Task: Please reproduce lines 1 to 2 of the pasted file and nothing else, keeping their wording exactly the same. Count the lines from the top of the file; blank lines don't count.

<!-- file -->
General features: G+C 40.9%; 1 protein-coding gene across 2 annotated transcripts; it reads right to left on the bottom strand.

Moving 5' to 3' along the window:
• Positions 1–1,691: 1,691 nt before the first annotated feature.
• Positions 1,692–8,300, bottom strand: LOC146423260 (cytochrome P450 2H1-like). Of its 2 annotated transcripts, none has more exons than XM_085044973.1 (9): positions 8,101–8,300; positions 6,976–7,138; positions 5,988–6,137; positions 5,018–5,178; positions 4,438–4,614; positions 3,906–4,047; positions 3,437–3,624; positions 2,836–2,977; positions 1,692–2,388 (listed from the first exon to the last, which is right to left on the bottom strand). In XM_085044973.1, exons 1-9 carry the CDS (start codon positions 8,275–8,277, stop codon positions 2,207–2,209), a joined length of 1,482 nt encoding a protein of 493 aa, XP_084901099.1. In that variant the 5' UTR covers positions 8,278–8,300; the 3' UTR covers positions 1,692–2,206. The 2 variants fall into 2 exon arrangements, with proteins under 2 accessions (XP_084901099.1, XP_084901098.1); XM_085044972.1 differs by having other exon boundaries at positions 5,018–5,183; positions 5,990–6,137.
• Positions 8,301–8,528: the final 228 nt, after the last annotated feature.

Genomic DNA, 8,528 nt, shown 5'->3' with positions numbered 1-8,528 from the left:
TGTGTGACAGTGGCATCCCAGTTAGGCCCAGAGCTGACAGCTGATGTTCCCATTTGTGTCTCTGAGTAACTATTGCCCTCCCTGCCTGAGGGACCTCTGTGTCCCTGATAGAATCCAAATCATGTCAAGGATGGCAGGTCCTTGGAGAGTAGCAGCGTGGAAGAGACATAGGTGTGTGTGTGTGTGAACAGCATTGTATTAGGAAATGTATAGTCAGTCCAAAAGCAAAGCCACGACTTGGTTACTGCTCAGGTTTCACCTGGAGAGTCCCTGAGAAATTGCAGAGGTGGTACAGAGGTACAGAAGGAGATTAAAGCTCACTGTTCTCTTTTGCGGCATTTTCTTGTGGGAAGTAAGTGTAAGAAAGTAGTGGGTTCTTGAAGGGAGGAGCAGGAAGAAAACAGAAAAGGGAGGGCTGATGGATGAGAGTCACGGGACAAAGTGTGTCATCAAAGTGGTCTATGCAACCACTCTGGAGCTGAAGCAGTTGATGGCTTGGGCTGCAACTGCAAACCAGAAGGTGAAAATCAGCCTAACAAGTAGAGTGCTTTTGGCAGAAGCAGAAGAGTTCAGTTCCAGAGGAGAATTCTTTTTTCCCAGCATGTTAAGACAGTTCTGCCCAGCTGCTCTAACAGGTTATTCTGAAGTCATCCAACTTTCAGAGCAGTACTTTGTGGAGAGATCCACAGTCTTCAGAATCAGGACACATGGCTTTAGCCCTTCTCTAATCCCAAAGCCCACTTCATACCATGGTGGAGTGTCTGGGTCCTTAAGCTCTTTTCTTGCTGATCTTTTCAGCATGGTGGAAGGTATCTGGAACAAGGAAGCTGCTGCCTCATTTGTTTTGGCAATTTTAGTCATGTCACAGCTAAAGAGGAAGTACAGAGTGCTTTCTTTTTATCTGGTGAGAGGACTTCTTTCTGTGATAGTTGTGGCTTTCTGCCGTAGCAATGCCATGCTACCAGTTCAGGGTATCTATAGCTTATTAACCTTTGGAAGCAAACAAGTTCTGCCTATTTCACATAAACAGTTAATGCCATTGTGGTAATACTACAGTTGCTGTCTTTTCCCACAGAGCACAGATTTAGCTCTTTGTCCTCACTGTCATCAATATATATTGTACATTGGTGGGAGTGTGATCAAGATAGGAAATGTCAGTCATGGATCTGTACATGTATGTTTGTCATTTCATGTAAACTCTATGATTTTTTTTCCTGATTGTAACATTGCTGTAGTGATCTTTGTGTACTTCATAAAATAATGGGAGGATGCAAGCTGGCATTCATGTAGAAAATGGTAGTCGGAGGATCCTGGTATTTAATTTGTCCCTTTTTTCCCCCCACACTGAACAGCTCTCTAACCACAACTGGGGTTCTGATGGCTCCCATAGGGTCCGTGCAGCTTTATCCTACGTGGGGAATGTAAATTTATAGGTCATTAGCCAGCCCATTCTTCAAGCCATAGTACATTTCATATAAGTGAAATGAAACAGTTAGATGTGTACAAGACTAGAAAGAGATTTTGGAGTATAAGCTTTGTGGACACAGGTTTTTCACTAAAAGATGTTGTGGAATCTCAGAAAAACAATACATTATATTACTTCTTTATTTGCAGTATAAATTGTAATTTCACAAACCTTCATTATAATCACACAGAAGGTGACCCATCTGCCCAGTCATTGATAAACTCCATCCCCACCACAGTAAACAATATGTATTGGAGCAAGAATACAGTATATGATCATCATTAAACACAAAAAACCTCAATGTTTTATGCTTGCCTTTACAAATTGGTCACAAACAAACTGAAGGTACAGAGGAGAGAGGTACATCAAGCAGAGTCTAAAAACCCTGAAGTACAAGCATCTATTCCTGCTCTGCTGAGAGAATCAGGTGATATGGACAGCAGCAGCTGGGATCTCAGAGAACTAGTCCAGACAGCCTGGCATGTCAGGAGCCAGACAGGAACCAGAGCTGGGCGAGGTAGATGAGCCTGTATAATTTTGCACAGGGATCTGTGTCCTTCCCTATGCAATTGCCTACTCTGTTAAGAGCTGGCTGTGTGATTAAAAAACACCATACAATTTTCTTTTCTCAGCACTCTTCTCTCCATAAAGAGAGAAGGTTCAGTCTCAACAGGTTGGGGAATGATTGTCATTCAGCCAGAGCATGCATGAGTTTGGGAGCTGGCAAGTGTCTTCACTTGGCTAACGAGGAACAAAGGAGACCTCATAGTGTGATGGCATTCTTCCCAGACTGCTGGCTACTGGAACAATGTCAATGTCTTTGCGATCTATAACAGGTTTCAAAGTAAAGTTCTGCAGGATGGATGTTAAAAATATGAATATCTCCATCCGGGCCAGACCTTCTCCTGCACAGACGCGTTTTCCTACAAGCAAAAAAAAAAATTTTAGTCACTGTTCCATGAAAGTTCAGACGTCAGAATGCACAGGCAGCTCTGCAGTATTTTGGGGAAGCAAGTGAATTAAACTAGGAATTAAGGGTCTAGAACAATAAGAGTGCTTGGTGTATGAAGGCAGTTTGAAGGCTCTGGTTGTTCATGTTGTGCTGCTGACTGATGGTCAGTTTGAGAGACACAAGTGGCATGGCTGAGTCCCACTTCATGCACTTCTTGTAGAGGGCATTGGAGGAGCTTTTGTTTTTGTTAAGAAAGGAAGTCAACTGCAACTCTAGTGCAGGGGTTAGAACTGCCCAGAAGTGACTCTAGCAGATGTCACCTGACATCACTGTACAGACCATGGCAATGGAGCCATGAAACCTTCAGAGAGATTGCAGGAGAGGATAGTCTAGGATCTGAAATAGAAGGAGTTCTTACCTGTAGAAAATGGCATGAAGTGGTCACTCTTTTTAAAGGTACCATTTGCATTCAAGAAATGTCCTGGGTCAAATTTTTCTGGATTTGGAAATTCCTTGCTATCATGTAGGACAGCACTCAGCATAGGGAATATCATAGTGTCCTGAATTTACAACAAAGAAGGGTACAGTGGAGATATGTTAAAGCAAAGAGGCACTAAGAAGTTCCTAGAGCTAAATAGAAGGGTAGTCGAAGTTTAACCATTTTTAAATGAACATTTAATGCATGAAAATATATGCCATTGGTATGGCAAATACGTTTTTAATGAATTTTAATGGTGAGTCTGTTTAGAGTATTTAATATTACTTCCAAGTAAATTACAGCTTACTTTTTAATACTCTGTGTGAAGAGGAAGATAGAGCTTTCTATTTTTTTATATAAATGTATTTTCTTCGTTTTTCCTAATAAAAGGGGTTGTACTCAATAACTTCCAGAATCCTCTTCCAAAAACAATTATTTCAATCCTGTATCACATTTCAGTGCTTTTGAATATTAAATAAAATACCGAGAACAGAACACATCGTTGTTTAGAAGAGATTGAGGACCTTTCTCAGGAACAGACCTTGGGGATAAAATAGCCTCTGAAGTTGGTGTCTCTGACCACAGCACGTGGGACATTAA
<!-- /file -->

General features: G+C 40.9%; 1 protein-coding gene across 2 annotated transcripts; it reads right to left on the bottom strand.

Moving 5' to 3' along the window: